Introduction: Some postpartum women experience intrusive thoughts of harming the infant. The hypothalamic-pituitary-adrenal (HPA) axis, which has been linked to postpartum depression, may play a role in the aetiology of postpartum thoughts of harming the infant. We aimed to study whether HPA axis hormones measured early postpartum are related to postpartum intrusive thoughts. Method: 132 women who delivered a child at a university hospital participated in a follow-up study with visits at 2-3 days postpartum and 8th week postpartum. Participants were assessed for trait anxiety, social support, peripartum or postpartum anxiety or depression, stressful life events and obstetric variables including perinatal complications and lactation. Postpartum thoughts of harming the infant were assessed with a semi-structured interview. Serum cortisol, and plasma CRH and ACTH levels were measured within 48 h postpartum at 8-9 AM. A logistic regression was performed to explore the relationship between clinical variables, hormonal measures and postpartum intrusive thoughts. Results: Patients with postpartum thoughts of harming the infant had, when compared to those women without intrusive thoughts, higher ACTH levels (7.59 pmol/L vs 5.09 pmol/L, p < 0.05) without significant differences in CRH or cortisol levels. In the logistic regression analysis, adjusted for breast-feeding and psychopathological status, only ln ACTH was associated with the presence of postpartum thoughts of harming the infant (OR = 5.2, CI 95% 1.2-22.6, p = 0.029). No other clinical variables were associated with postpartum intrusive thoughts. Conclusions: Our study suggests that a dysregulation of the hypothalamic-pituitary-adrenal axis may play a role in the aetiology of postpartum thoughts of harming the infant.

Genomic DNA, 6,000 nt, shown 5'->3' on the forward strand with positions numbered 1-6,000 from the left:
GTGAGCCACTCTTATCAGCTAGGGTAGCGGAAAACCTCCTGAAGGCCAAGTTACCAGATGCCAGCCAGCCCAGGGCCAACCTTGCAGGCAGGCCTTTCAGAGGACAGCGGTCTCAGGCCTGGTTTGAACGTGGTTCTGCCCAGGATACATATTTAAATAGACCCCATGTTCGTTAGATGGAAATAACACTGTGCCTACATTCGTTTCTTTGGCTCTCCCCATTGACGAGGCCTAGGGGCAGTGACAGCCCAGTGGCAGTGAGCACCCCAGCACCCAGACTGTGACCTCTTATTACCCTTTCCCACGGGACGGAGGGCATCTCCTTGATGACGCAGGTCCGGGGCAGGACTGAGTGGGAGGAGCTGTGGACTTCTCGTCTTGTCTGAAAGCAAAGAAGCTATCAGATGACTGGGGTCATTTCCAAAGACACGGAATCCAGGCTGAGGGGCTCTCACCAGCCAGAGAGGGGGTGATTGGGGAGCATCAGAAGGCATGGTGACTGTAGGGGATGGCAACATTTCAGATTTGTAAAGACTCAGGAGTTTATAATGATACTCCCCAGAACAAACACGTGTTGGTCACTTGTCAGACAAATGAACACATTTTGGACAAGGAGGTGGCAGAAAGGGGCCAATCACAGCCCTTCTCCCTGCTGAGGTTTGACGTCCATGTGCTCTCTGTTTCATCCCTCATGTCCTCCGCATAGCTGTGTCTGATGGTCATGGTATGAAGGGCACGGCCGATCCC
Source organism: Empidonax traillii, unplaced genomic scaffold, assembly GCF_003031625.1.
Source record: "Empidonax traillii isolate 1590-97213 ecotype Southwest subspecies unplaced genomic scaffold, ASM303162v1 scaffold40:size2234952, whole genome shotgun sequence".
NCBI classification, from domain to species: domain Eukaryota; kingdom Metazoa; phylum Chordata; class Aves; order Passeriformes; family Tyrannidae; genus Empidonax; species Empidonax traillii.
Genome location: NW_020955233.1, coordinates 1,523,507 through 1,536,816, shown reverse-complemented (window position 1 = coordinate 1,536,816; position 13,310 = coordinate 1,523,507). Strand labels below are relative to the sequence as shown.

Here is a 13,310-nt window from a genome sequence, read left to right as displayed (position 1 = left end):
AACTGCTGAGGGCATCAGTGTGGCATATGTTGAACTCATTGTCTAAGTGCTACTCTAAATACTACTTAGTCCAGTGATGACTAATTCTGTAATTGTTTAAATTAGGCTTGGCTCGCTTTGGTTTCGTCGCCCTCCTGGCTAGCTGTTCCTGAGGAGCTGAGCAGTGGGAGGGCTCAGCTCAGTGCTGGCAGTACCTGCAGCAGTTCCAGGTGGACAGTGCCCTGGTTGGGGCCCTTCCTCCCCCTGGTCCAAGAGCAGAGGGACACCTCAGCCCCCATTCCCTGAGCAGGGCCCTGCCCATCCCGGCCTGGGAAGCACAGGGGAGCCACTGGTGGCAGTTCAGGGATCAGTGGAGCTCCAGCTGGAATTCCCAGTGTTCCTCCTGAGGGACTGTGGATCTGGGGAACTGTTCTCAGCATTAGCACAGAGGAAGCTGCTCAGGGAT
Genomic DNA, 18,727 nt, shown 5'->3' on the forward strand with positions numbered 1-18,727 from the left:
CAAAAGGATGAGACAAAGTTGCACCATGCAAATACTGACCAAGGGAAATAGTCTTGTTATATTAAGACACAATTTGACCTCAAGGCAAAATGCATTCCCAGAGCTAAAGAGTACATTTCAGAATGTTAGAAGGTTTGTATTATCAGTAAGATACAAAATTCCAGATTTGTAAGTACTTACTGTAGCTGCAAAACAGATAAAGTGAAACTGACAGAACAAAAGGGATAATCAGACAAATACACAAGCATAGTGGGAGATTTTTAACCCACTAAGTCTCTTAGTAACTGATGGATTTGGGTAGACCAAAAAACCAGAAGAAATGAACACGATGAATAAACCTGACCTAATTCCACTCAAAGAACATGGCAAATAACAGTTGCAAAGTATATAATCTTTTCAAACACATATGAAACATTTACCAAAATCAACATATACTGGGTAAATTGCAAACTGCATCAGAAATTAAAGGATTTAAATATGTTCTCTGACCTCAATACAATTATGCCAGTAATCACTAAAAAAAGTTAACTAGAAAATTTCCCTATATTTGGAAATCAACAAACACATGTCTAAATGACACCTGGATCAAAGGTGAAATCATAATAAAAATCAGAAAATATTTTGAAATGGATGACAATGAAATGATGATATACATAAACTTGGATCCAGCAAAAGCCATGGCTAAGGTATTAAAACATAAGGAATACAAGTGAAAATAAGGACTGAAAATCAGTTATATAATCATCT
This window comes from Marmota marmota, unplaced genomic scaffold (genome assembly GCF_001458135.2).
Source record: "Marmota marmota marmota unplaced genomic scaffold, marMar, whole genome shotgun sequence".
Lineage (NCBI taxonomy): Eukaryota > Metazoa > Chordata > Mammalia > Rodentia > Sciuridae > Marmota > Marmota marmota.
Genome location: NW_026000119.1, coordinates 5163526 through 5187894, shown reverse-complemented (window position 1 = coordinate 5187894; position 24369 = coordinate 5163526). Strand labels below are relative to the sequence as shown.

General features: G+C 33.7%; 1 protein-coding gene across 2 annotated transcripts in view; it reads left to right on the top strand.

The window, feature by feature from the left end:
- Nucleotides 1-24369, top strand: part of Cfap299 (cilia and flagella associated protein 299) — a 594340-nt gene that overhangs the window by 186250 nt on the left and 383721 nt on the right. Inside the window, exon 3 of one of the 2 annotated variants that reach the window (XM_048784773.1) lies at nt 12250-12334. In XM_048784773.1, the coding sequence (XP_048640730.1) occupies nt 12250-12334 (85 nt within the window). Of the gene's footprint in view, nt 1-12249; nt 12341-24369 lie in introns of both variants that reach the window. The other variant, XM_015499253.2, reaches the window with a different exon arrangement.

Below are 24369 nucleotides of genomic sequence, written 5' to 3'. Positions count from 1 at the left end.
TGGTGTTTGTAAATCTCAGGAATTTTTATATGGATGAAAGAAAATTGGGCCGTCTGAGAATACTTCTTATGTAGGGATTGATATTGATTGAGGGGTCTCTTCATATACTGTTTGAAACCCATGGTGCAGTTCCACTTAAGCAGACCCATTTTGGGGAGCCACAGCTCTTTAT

Handlin, Linda; Jonas, Wibke; Petersson, Maria; Ejdebäck, Mikael; Ransjö-Arvidson, Anna-Berit; Nissen, Eva; Uvnäs-Moberg, Kerstin. (2009). Effects of sucking and skin-to-skin contact on maternal ACTH and cortisol levels during the second day postpartum—Influence of epidural analgesia and oxytocin in the perinatal period. Breastfeeding Medicine, Vol 4(4), 207-220.